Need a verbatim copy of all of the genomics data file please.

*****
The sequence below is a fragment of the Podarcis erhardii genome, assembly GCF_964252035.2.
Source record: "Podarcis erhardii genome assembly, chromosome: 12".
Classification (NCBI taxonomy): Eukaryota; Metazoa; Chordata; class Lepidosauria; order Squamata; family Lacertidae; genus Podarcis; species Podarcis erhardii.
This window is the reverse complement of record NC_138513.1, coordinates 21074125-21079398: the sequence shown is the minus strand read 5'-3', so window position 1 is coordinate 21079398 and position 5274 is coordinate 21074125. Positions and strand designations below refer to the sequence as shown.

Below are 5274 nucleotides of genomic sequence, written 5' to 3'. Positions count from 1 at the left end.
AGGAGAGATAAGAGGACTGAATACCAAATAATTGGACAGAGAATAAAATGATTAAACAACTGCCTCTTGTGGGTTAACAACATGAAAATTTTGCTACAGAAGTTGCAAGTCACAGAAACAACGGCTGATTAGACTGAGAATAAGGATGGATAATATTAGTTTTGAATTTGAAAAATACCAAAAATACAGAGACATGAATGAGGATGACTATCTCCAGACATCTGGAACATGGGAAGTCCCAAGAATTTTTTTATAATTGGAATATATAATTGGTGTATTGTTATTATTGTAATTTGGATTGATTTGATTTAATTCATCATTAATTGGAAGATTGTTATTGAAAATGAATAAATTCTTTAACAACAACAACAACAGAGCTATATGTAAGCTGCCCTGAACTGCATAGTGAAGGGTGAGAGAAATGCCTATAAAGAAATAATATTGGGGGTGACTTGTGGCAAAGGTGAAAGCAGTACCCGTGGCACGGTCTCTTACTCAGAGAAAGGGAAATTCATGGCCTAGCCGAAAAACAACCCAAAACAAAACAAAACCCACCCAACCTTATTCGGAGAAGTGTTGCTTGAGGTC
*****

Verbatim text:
The sequence below is a fragment of the Podarcis erhardii genome, assembly GCF_964252035.2.
Source record: "Podarcis erhardii genome assembly, chromosome: 12".
Classification (NCBI taxonomy): Eukaryota; Metazoa; Chordata; class Lepidosauria; order Squamata; family Lacertidae; genus Podarcis; species Podarcis erhardii.
This window is the reverse complement of record NC_138513.1, coordinates 21074125-21079398: the sequence shown is the minus strand read 5'-3', so window position 1 is coordinate 21079398 and position 5274 is coordinate 21074125. Positions and strand designations below refer to the sequence as shown.

Below are 5274 nucleotides of genomic sequence, written 5' to 3'. Positions count from 1 at the left end.
AGGAGAGATAAGAGGACTGAATACCAAATAATTGGACAGAGAATAAAATGATTAAACAACTGCCTCTTGTGGGTTAACAACATGAAAATTTTGCTACAGAAGTTGCAAGTCACAGAAACAACGGCTGATTAGACTGAGAATAAGGATGGATAATATTAGTTTTGAATTTGAAAAATACCAAAAATACAGAGACATGAATGAGGATGACTATCTCCAGACATCTGGAACATGGGAAGTCCCAAGAATTTTTTTATAATTGGAATATATAATTGGTGTATTGTTATTATTGTAATTTGGATTGATTTGATTTAATTCATCATTAATTGGAAGATTGTTATTGAAAATGAATAAATTCTTTAACAACAACAACAACAGAGCTATATGTAAGCTGCCCTGAACTGCATAGTGAAGGGTGAGAGAAATGCCTATAAAGAAATAATATTGGGGGTGACTTGTGGCAAAGGTGAAAGCAGTACCCGTGGCACGGTCTCTTACTCAGAGAAAGGGAAATTCATGGCCTAGCCGAAAAACAACCCAAAACAAAACAAAACCCACCCAACCTTATTCGGAGAAGTGTTGCTTGAGGTC